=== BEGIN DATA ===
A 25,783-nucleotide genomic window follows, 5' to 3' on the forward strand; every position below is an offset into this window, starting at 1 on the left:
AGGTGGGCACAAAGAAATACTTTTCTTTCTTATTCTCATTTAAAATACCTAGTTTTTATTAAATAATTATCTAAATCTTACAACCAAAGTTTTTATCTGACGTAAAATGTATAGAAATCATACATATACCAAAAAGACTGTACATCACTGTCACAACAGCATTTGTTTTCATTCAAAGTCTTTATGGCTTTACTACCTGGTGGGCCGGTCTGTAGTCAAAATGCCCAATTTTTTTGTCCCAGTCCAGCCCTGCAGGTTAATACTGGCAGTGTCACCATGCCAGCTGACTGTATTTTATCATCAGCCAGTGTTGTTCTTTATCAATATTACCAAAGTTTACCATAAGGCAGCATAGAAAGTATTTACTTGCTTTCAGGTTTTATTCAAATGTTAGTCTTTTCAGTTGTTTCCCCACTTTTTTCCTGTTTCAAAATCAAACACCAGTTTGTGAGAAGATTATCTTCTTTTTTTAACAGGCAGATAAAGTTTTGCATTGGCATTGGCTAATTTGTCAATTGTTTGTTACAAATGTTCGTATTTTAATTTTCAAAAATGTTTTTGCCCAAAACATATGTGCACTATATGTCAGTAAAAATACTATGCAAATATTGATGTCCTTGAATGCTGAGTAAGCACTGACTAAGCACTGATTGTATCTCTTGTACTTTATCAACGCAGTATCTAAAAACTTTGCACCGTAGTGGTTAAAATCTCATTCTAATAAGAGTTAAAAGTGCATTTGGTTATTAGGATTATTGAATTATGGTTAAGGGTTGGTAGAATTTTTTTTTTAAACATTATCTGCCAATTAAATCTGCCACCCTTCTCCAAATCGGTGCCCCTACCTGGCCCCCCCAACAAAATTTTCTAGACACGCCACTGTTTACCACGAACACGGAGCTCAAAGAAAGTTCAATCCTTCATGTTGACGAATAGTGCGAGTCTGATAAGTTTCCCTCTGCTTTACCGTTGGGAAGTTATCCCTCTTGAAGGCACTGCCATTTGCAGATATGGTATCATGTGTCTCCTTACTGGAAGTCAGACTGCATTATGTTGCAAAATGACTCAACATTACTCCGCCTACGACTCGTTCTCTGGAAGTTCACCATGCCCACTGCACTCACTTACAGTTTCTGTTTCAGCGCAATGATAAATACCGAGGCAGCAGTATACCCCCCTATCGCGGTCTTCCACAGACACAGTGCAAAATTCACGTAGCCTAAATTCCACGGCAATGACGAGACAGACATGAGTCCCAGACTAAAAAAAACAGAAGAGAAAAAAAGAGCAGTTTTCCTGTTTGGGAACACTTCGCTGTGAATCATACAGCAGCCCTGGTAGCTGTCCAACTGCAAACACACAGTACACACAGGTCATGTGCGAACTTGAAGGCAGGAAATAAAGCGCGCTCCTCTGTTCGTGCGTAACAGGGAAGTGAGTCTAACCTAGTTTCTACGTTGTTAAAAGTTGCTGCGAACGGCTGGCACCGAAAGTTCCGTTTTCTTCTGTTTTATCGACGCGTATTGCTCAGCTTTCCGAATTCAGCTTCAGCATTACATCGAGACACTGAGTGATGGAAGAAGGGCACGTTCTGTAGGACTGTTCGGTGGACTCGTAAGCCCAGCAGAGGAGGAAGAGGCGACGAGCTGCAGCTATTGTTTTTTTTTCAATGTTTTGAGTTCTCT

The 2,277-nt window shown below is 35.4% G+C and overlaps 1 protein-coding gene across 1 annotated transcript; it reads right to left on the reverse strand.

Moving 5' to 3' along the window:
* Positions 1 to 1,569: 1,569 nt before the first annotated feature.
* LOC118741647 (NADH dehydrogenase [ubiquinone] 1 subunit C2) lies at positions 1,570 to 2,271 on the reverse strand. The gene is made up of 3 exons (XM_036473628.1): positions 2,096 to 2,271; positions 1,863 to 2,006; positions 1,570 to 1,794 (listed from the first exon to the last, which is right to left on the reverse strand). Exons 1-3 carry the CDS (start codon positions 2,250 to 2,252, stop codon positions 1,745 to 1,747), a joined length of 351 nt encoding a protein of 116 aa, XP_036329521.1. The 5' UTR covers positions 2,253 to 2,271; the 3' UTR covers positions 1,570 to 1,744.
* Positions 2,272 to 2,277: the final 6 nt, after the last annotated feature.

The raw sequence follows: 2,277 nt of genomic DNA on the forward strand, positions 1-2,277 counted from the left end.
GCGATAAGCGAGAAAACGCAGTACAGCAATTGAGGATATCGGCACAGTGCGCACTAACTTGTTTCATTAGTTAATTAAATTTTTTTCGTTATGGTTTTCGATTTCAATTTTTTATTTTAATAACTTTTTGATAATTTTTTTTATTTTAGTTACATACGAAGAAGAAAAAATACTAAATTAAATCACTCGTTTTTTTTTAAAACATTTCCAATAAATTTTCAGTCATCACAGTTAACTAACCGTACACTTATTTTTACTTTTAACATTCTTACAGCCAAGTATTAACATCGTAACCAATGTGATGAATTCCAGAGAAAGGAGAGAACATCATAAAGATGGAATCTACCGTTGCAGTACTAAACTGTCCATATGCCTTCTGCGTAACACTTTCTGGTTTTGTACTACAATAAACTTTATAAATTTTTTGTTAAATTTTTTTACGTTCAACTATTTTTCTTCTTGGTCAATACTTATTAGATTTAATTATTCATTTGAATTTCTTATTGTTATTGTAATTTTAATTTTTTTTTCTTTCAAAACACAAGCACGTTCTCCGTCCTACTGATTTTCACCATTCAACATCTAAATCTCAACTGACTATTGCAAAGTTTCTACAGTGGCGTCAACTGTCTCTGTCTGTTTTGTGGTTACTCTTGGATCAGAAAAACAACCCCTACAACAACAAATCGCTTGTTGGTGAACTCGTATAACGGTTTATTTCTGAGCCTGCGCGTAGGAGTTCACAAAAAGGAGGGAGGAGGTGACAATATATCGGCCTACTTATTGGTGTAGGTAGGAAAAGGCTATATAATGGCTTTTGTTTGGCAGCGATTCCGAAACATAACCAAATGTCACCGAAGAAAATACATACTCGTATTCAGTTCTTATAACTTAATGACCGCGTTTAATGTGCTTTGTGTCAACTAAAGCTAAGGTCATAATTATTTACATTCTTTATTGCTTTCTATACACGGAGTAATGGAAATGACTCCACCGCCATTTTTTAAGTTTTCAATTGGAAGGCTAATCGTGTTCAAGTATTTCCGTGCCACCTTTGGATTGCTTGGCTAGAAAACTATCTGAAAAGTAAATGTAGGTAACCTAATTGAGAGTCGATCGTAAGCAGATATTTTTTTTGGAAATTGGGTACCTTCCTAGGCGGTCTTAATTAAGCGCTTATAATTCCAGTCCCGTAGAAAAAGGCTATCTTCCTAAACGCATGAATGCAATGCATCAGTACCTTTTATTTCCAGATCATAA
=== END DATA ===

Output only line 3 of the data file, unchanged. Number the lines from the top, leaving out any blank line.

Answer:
The 2,277-nt window shown below is 35.4% G+C and overlaps 1 protein-coding gene across 1 annotated transcript; it reads right to left on the reverse strand.